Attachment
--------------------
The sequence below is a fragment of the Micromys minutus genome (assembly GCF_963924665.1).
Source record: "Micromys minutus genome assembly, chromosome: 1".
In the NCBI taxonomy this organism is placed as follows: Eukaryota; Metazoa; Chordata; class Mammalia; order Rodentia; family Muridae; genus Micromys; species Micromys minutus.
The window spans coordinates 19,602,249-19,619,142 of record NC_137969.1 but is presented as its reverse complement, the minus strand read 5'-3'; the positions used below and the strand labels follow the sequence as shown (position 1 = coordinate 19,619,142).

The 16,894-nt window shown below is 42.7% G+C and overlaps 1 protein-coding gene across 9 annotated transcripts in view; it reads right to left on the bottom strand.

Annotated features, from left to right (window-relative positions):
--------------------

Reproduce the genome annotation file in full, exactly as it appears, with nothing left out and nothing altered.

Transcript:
The sequence below is a fragment of the Micromys minutus genome (assembly GCF_963924665.1).
Source record: "Micromys minutus genome assembly, chromosome: 1".
In the NCBI taxonomy this organism is placed as follows: Eukaryota; Metazoa; Chordata; class Mammalia; order Rodentia; family Muridae; genus Micromys; species Micromys minutus.
The window spans coordinates 19,602,249-19,619,142 of record NC_137969.1 but is presented as its reverse complement, the minus strand read 5'-3'; the positions used below and the strand labels follow the sequence as shown (position 1 = coordinate 19,619,142).

The 16,894-nt window shown below is 42.7% G+C and overlaps 1 protein-coding gene across 9 annotated transcripts in view; it reads right to left on the bottom strand.

Annotated features, from left to right (window-relative positions):